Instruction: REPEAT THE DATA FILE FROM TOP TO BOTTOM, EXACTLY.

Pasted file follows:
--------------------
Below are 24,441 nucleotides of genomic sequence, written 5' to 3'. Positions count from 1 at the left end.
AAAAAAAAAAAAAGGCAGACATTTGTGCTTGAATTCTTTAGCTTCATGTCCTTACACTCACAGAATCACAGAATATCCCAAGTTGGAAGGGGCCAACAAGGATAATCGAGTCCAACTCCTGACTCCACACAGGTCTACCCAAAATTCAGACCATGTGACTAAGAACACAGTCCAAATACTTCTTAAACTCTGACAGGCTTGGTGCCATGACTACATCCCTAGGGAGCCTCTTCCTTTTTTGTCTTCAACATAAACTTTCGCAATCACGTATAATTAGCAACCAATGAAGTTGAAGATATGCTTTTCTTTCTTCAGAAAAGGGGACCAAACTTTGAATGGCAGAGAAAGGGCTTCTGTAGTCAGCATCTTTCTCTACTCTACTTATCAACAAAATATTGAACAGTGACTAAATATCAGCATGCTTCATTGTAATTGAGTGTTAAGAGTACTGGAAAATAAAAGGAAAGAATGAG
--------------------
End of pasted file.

Below are 24,441 nucleotides of genomic sequence, written 5' to 3'. Positions count from 1 at the left end.
AAAAAAAAAAAAAGGCAGACATTTGTGCTTGAATTCTTTAGCTTCATGTCCTTACACTCACAGAATCACAGAATATCCCAAGTTGGAAGGGGCCAACAAGGATAATCGAGTCCAACTCCTGACTCCACACAGGTCTACCCAAAATTCAGACCATGTGACTAAGAACACAGTCCAAATACTTCTTAAACTCTGACAGGCTTGGTGCCATGACTACATCCCTAGGGAGCCTCTTCCTTTTTTGTCTTCAACATAAACTTTCGCAATCACGTATAATTAGCAACCAATGAAGTTGAAGATATGCTTTTCTTTCTTCAGAAAAGGGGACCAAACTTTGAATGGCAGAGAAAGGGCTTCTGTAGTCAGCATCTTTCTCTACTCTACTTATCAACAAAATATTGAACAGTGACTAAATATCAGCATGCTTCATTGTAATTGAGTGTTAAGAGTACTGGAAAATAAAAGGAAAGAATGAG